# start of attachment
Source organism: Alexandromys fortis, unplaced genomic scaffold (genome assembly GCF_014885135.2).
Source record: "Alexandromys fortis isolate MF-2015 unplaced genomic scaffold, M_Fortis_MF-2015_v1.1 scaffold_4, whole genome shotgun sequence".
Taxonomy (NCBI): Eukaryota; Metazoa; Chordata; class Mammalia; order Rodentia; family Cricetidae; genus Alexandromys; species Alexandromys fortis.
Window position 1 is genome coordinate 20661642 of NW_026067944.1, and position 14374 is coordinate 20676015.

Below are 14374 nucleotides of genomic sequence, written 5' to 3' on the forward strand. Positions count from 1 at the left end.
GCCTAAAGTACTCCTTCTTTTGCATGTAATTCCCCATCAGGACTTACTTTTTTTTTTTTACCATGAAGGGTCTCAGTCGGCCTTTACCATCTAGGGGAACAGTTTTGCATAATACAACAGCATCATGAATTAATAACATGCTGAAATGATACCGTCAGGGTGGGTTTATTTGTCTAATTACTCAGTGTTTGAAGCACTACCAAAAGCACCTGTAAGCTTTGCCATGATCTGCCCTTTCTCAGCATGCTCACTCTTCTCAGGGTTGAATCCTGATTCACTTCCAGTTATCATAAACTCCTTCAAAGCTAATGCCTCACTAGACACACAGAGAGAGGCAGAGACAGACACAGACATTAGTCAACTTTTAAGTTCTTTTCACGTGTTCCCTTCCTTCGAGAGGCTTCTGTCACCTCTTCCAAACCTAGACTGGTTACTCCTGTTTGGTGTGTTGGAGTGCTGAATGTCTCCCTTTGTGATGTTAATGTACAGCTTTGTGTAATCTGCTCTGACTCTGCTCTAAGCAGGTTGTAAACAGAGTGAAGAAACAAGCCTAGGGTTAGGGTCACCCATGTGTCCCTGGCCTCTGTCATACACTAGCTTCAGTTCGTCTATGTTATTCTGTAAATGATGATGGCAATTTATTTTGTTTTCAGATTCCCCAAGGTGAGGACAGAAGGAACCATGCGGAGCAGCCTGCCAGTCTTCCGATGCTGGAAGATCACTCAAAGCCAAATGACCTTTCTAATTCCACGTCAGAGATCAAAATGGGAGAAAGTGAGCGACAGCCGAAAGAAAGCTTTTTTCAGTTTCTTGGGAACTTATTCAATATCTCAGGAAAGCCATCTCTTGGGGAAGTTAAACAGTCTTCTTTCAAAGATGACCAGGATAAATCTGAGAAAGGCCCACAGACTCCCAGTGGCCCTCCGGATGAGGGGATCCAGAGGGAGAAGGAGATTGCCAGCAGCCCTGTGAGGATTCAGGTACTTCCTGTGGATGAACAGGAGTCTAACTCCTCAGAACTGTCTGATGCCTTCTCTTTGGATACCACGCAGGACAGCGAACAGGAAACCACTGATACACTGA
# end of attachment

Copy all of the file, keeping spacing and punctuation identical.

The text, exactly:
Source organism: Alexandromys fortis, unplaced genomic scaffold (genome assembly GCF_014885135.2).
Source record: "Alexandromys fortis isolate MF-2015 unplaced genomic scaffold, M_Fortis_MF-2015_v1.1 scaffold_4, whole genome shotgun sequence".
Taxonomy (NCBI): Eukaryota; Metazoa; Chordata; class Mammalia; order Rodentia; family Cricetidae; genus Alexandromys; species Alexandromys fortis.
Window position 1 is genome coordinate 20661642 of NW_026067944.1, and position 14374 is coordinate 20676015.

Below are 14374 nucleotides of genomic sequence, written 5' to 3' on the forward strand. Positions count from 1 at the left end.
GCCTAAAGTACTCCTTCTTTTGCATGTAATTCCCCATCAGGACTTACTTTTTTTTTTTTACCATGAAGGGTCTCAGTCGGCCTTTACCATCTAGGGGAACAGTTTTGCATAATACAACAGCATCATGAATTAATAACATGCTGAAATGATACCGTCAGGGTGGGTTTATTTGTCTAATTACTCAGTGTTTGAAGCACTACCAAAAGCACCTGTAAGCTTTGCCATGATCTGCCCTTTCTCAGCATGCTCACTCTTCTCAGGGTTGAATCCTGATTCACTTCCAGTTATCATAAACTCCTTCAAAGCTAATGCCTCACTAGACACACAGAGAGAGGCAGAGACAGACACAGACATTAGTCAACTTTTAAGTTCTTTTCACGTGTTCCCTTCCTTCGAGAGGCTTCTGTCACCTCTTCCAAACCTAGACTGGTTACTCCTGTTTGGTGTGTTGGAGTGCTGAATGTCTCCCTTTGTGATGTTAATGTACAGCTTTGTGTAATCTGCTCTGACTCTGCTCTAAGCAGGTTGTAAACAGAGTGAAGAAACAAGCCTAGGGTTAGGGTCACCCATGTGTCCCTGGCCTCTGTCATACACTAGCTTCAGTTCGTCTATGTTATTCTGTAAATGATGATGGCAATTTATTTTGTTTTCAGATTCCCCAAGGTGAGGACAGAAGGAACCATGCGGAGCAGCCTGCCAGTCTTCCGATGCTGGAAGATCACTCAAAGCCAAATGACCTTTCTAATTCCACGTCAGAGATCAAAATGGGAGAAAGTGAGCGACAGCCGAAAGAAAGCTTTTTTCAGTTTCTTGGGAACTTATTCAATATCTCAGGAAAGCCATCTCTTGGGGAAGTTAAACAGTCTTCTTTCAAAGATGACCAGGATAAATCTGAGAAAGGCCCACAGACTCCCAGTGGCCCTCCGGATGAGGGGATCCAGAGGGAGAAGGAGATTGCCAGCAGCCCTGTGAGGATTCAGGTACTTCCTGTGGATGAACAGGAGTCTAACTCCTCAGAACTGTCTGATGCCTTCTCTTTGGATACCACGCAGGACAGCGAACAGGAAACCACTGATACACTGA